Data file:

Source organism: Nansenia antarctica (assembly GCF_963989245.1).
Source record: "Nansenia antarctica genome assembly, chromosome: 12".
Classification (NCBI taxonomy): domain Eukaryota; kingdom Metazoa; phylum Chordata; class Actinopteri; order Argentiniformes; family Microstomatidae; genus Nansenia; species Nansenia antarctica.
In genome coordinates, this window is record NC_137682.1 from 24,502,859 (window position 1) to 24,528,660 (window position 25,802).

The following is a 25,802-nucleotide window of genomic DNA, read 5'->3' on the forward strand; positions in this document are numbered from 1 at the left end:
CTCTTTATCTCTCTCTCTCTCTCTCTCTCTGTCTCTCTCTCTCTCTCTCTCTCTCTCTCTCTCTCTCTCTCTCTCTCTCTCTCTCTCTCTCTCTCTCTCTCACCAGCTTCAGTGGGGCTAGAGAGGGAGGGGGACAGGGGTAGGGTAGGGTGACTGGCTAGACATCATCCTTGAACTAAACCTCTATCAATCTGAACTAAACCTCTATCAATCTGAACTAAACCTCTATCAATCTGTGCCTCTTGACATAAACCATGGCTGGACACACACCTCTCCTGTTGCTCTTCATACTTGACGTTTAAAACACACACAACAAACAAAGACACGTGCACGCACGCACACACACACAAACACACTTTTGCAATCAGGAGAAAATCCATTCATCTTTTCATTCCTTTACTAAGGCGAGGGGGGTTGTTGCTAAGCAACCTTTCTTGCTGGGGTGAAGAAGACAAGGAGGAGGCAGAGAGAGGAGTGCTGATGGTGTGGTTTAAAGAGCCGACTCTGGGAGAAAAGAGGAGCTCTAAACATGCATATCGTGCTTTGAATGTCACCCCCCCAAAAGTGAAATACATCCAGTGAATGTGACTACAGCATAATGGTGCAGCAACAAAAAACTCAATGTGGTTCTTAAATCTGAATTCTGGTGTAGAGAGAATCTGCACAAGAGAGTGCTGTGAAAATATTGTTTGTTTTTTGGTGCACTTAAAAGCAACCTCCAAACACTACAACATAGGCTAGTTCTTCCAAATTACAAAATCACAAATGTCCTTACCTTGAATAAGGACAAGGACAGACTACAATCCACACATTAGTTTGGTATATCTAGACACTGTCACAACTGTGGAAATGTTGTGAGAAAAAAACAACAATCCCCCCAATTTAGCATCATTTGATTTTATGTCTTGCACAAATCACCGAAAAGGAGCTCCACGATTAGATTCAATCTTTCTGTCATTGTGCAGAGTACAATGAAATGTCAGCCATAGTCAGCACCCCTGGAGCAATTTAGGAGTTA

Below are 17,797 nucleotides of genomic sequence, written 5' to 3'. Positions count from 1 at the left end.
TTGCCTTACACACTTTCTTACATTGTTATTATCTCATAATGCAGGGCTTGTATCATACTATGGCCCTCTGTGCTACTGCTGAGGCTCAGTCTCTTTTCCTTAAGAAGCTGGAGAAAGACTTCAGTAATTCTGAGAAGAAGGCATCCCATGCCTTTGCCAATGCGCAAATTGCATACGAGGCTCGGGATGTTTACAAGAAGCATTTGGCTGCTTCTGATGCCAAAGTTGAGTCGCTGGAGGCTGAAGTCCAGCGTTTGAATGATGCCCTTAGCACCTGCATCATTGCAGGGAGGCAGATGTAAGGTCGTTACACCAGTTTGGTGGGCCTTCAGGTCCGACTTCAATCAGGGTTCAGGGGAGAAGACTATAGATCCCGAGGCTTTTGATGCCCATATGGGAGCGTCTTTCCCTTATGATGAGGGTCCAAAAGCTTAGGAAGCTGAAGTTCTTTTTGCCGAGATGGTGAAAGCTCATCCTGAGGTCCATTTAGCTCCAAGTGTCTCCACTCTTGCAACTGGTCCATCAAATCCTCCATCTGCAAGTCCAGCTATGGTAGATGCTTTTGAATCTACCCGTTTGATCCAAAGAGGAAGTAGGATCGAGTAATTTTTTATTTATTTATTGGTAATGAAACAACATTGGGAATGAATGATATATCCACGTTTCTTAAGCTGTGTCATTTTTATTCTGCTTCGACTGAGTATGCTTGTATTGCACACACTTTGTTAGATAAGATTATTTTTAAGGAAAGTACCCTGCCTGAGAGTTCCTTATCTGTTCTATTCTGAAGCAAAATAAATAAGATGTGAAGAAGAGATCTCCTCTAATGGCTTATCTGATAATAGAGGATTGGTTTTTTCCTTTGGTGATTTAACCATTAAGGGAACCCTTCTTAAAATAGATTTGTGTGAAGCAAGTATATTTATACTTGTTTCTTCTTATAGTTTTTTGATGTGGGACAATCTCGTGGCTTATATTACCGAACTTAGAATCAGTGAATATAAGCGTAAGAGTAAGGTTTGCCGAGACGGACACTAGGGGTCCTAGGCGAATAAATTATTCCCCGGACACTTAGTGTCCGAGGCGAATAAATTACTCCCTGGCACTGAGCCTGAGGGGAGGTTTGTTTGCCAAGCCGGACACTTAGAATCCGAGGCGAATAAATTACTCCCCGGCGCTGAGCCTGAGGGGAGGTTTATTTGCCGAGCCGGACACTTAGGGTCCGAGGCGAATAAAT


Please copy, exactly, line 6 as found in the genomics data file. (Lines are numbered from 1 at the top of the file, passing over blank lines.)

CTCTTTATCTCTCTCTCTCTCTCTCTCTCTGTCTCTCTCTCTCTCTCTCTCTCTCTCTCTCTCTCTCTCTCTCTCTCTCTCTCTCTCTCTCTCTCTCTCTCACCAGCTTCAGTGGGGCTAGAGAGGGAGGGGGACAGGGGTAGGGTAGGGTGACTGGCTAGACATCATCCTTGAACTAAACCTCTATCAATCTGAACTAAACCTCTATCAATCTGAACTAAACCTCTATCAATCTGTGCCTCTTGACATAAACCATGGCTGGACACACACCTCTCCTGTTGCTCTTCATACTTGACGTTTAAAACACACACAACAAACAAAGACACGTGCACGCACGCACACACACACAAACACACTTTTGCAATCAGGAGAAAATCCATTCATCTTTTCATTCCTTTACTAAGGCGAGGGGGGTTGTTGCTAAGCAACCTTTCTTGCTGGGGTGAAGAAGACAAGGAGGAGGCAGAGAGAGGAGTGCTGATGGTGTGGTTTAAAGAGCCGACTCTGGGAGAAAAGAGGAGCTCTAAACATGCATATCGTGCTTTGAATGTCACCCCCCCAAAAGTGAAATACATCCAGTGAATGTGACTACAGCATAATGGTGCAGCAACAAAAAACTCAATGTGGTTCTTAAATCTGAATTCTGGTGTAGAGAGAATCTGCACAAGAGAGTGCTGTGAAAATATTGTTTGTTTTTTGGTGCACTTAAAAGCAACCTCCAAACACTACAACATAGGCTAGTTCTTCCAAATTACAAAATCACAAATGTCCTTACCTTGAATAAGGACAAGGACAGACTACAATCCACACATTAGTTTGGTATATCTAGACACTGTCACAACTGTGGAAATGTTGTGAGAAAAAAACAACAATCCCCCCAATTTAGCATCATTTGATTTTATGTCTTGCACAAATCACCGAAAAGGAGCTCCACGATTAGATTCAATCTTTCTGTCATTGTGCAGAGTACAATGAAATGTCAGCCATAGTCAGCACCCCTGGAGCAATTTAGGAGTTA